Thursday, 7 January 2016

Frequently Asked Cell Biology Interview Questions and Answers

61. What do facilitated diffusion and active transport have in common? What are the differences between them?
Facilitated diffusion can be confused with active transport because in both processes there is participation of membrane proteins.
In active transport however the transported substance moves against its concentration gradient and with energy spending. Facilitated diffusion is a passive transport in favor of the concentration gradient and it does not require energy.
Cell Membrane Review - Image Diversity: active transport

62. Which are the molecules that make possible active transport through membranes?
Active transport is made by specific membrane proteins. These proteins are called “pumps” because they “pump” the moving substance through the membrane using energy from ATP molecules.

63. How does the sodium-potassium pump present in the cell membrane work? What is the importance of this protein for the cell?
The sodium-potassium pump is the transport protein that maintains the concentration gradient of these ions between the intra and the extracellular spaces. This protein is phosphorylated in each pumping cycle and then it pumps three sodium ions outside the cell and puts two potassium ions inwards. The phosphorylation is made by the binding of a phosphate donated by one ATP molecule that then is converted into ADP (adenosine diphosphate).
The job of the sodium-potassium pump, also known as sodium-potassium ATPase, is fundamental to keep the characteristic negative electric charge in the intracellular side of the membrane of the resting cell and to create adequate conditions of sodium and potassium concentrations inside and outside the cell to maintain the cellular metabolism.
Cell Membrane Review - Image Diversity: sodium-potassium pump

64. What is mass transportation across the cell membrane?
Mass transportation is the entrance or the exiting of substances in or from the cell engulfed by portions of membrane. The fusion of internal substance-containing membranous vesicles with the cell membrane is called exocytosis. The entrance of substances in the cell after they have been engulfed by projections of the membrane is called endocytosis.

65. What are the two main types of endocytosis?
Endocytosis is the entrance of materia in the cell engulfed by portions of the cell membrane.
Endocytosis can be classified as pinocytosis or phagocytosis. In pinocytosis small particles on the external surface of the membrane stimulate the invagination of the membrane inwards and vesicles full of that particles then detach from the membrane and enter the cytoplasm. In phagocytosis bigger particles on the external surface of the membrane induce the projection of pseudopods outwards enclosing the particles; the vesicle then detachs from the membrane and enter the cytoplasm receiving the name phagosome.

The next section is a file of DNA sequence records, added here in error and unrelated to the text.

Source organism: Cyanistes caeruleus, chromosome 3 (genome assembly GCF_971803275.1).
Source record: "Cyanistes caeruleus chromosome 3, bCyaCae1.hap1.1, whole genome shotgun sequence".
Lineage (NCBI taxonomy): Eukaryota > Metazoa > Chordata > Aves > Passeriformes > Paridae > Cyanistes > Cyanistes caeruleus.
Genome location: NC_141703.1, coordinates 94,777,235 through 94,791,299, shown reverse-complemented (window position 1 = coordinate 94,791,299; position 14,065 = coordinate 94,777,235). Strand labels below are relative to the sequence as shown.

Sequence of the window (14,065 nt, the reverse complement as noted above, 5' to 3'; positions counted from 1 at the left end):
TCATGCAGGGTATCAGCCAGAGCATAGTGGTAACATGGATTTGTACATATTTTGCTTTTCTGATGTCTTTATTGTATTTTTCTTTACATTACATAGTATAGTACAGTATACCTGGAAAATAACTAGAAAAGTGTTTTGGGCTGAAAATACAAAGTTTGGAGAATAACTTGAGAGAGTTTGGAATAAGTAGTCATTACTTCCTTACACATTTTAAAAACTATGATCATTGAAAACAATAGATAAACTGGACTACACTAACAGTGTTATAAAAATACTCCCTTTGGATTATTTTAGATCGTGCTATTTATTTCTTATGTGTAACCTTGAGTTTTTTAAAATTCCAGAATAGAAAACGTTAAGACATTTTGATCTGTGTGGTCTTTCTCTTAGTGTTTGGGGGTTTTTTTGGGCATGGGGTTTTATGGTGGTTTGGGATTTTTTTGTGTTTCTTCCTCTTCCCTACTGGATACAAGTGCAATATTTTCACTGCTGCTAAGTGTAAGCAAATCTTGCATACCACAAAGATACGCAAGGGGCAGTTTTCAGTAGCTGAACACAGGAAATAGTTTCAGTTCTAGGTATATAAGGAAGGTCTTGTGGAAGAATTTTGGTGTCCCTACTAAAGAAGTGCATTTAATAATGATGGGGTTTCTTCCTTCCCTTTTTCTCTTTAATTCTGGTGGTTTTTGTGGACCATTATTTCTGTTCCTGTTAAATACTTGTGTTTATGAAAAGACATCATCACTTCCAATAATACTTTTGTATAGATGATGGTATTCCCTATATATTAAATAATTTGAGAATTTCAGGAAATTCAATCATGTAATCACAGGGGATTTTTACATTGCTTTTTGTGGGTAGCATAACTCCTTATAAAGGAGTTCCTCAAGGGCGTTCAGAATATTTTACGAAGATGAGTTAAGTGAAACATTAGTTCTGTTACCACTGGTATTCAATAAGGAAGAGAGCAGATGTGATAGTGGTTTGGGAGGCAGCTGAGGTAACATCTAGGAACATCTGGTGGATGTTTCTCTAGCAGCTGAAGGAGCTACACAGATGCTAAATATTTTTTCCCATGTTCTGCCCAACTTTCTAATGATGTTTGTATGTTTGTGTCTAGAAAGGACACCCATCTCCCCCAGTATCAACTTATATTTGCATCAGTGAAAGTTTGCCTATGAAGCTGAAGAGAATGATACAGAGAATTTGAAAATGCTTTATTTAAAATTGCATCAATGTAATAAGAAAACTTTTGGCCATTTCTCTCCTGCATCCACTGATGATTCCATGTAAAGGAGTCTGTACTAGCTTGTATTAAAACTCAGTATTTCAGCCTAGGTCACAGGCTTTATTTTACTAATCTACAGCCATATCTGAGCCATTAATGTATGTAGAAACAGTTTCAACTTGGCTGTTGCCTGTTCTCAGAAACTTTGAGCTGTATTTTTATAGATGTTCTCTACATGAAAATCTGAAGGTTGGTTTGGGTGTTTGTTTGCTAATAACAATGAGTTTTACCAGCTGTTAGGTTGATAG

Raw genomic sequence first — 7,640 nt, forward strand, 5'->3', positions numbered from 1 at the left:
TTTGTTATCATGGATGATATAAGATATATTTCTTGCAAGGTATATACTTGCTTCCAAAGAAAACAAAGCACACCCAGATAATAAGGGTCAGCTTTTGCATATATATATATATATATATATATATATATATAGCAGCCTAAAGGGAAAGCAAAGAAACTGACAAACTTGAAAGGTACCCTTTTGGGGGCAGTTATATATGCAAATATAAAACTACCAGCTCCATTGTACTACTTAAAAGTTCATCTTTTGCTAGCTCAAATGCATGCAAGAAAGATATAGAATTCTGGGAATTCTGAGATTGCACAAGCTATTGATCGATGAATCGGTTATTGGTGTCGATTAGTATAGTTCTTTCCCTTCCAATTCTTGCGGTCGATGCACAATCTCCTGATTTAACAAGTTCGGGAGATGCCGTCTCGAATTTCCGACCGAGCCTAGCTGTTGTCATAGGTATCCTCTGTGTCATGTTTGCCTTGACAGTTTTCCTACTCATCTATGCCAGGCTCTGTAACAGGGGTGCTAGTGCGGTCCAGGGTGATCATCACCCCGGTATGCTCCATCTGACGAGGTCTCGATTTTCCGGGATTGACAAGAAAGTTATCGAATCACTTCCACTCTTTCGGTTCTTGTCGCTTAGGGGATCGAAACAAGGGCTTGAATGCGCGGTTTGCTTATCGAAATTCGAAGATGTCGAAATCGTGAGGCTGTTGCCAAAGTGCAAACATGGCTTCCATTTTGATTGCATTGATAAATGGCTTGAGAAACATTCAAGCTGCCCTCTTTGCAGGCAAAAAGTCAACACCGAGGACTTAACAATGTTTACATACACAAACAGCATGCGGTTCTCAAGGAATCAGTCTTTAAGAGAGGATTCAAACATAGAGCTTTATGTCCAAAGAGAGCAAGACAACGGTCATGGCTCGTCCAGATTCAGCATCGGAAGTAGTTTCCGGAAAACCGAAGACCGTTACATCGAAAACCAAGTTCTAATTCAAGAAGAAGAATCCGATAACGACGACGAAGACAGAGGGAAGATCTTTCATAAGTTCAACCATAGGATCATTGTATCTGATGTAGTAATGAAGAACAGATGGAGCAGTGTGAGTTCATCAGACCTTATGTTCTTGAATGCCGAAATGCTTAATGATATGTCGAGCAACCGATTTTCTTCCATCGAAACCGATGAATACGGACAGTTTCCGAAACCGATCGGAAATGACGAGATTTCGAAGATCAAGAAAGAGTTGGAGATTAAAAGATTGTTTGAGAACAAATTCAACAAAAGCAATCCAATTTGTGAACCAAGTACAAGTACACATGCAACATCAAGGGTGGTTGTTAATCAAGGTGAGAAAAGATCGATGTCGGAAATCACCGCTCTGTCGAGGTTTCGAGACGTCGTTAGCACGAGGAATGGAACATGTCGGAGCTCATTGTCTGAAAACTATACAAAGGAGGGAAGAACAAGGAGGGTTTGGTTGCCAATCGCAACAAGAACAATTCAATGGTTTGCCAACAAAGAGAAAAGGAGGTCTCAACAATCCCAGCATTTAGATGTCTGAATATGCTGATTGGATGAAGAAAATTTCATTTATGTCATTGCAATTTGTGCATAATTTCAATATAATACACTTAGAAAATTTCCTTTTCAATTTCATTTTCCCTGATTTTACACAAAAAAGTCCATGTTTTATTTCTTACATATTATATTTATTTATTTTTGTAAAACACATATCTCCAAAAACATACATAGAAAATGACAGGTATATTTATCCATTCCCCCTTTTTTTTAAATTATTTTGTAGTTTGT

Cell Membrane Review - Image Diversity: pynocitosis phagocytosis

66. How does the plant cell wall react when it is placed under hypotonic medium?
The plant cell wall (the covering of the cell external to the cell membrane) is made of cellulose, a polymer of glucose.
When the cell is put under hypotonic medium it absorbs too much water through osmosis. In that situation the cell wall pressure acts to compensate the osmotic pressure thus forbiding excessive increase of the cellular volume and the cell lysis.

67. What is meant by suction force of the plant cell? Does the suction force facilitate or make difficult the entrance of water in the cell?
The suction force (SF) is the osmotic pressure of the plant cell vacuole, i.e., of the vacuolar internal solution.
Since the vacuolar solution is hypertonic in comparison to cytosol it attracts water then increasing the cytosol concentration. With the osmotic action of the vacuole the cytosol becomes hypertonic in relation to the exterior and more water enters the cell.

68. What is the wall resistance of plant cells? Does this resistance facilitate or make it difficult the entrance of water in the cell?
Wall resistance, or turgor pressure (TP), is the pressure made by the distension of the plant cell wall in opposition to the increase of the cell volume. The wall resistance works against the entrance of water in the cell, i.e., it acts forcing the exiting of water and compensating the entrance of the solvent by osmosis.

69. What does the formula DPD = SF – TP mean?
DPD is the abbreviation of diffusion pressure deficit, SF (suction force) is the vacuolar osmotic pressure and TP is the turgor pressure.
The difference between SF and TP determines whether water tends or not to enter the cell. If SF > TP, DPD > 0 and water tends to enter the cell by osmosis. If TP > SF, DPD < 0 and water cannot enter the cell by osmosis.

70. What are the values of DPD for plant cells under hypertonic, isotonic and hypotonic media?
In plant cells under hypertonic medium there is loss of water for the exterior, SF > 0 (the vacuolar pressure is high because it is concentrated) and TP = 0 (there is no distension of the cell wall since the cellular volume is reduced) so DPD = SF. These cells are called plasmolysed cells, situation characterized by the retraction of the cell membrane that detach from the cell wall.
In plant cells under isotonic medium there is no increase of the internal water volume, SF > 0 and TP = 0 (since the cell wall is not distended). The cell membrane slightly touches the cell wall and in this situation the cell is called flaccid cell.
In plant cells under hypotonic medium there is tendency of water to enter, SF = TP (since the osmotic pressure is totally compensated by the distension of the cell wall) and DPD = 0. The cell that expanded itself to this point is called turgid cell.
Cell Membrane Review - Image Diversity: plasmolysed cell flaccid cell turgid cell

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